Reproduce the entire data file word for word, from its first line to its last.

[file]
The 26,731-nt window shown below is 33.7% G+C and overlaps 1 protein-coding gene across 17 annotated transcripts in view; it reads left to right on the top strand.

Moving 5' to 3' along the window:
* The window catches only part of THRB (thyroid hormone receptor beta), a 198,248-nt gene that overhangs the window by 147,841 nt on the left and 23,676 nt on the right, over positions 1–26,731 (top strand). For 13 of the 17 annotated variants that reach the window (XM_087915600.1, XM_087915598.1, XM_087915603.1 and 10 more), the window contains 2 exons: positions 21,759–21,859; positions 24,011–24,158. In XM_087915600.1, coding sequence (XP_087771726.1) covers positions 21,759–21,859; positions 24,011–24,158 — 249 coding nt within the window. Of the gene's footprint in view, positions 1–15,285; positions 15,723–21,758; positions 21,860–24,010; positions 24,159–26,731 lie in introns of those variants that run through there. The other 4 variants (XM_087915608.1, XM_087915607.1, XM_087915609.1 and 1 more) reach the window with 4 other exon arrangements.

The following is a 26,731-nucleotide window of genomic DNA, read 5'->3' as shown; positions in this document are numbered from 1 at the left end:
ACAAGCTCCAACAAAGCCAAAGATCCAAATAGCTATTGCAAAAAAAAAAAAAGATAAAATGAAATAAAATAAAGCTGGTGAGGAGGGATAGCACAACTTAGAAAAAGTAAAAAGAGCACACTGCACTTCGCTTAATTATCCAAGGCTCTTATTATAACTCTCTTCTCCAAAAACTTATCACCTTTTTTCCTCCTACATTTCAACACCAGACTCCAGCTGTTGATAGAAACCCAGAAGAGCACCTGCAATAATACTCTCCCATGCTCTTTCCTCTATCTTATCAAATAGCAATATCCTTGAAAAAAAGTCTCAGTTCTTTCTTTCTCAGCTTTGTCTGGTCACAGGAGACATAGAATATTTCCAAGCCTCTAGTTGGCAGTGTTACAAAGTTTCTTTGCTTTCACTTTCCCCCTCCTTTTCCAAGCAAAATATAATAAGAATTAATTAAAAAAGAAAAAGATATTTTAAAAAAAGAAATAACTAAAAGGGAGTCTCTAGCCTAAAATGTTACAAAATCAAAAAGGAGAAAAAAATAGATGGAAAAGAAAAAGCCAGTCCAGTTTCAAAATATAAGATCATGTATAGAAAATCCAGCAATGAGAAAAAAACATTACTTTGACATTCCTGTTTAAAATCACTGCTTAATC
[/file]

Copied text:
The 26,731-nt window shown below is 33.7% G+C and overlaps 1 protein-coding gene across 17 annotated transcripts in view; it reads left to right on the top strand.

Moving 5' to 3' along the window:
* The window catches only part of THRB (thyroid hormone receptor beta), a 198,248-nt gene that overhangs the window by 147,841 nt on the left and 23,676 nt on the right, over positions 1–26,731 (top strand). For 13 of the 17 annotated variants that reach the window (XM_087915600.1, XM_087915598.1, XM_087915603.1 and 10 more), the window contains 2 exons: positions 21,759–21,859; positions 24,011–24,158. In XM_087915600.1, coding sequence (XP_087771726.1) covers positions 21,759–21,859; positions 24,011–24,158 — 249 coding nt within the window. Of the gene's footprint in view, positions 1–15,285; positions 15,723–21,758; positions 21,860–24,010; positions 24,159–26,731 lie in introns of those variants that run through there. The other 4 variants (XM_087915608.1, XM_087915607.1, XM_087915609.1 and 1 more) reach the window with 4 other exon arrangements.

The following is a 26,731-nucleotide window of genomic DNA, read 5'->3' as shown; positions in this document are numbered from 1 at the left end:
ACAAGCTCCAACAAAGCCAAAGATCCAAATAGCTATTGCAAAAAAAAAAAAAGATAAAATGAAATAAAATAAAGCTGGTGAGGAGGGATAGCACAACTTAGAAAAAGTAAAAAGAGCACACTGCACTTCGCTTAATTATCCAAGGCTCTTATTATAACTCTCTTCTCCAAAAACTTATCACCTTTTTTCCTCCTACATTTCAACACCAGACTCCAGCTGTTGATAGAAACCCAGAAGAGCACCTGCAATAATACTCTCCCATGCTCTTTCCTCTATCTTATCAAATAGCAATATCCTTGAAAAAAAGTCTCAGTTCTTTCTTTCTCAGCTTTGTCTGGTCACAGGAGACATAGAATATTTCCAAGCCTCTAGTTGGCAGTGTTACAAAGTTTCTTTGCTTTCACTTTCCCCCTCCTTTTCCAAGCAAAATATAATAAGAATTAATTAAAAAAGAAAAAGATATTTTAAAAAAAGAAATAACTAAAAGGGAGTCTCTAGCCTAAAATGTTACAAAATCAAAAAGGAGAAAAAAATAGATGGAAAAGAAAAAGCCAGTCCAGTTTCAAAATATAAGATCATGTATAGAAAATCCAGCAATGAGAAAAAAACATTACTTTGACATTCCTGTTTAAAATCACTGCTTAATC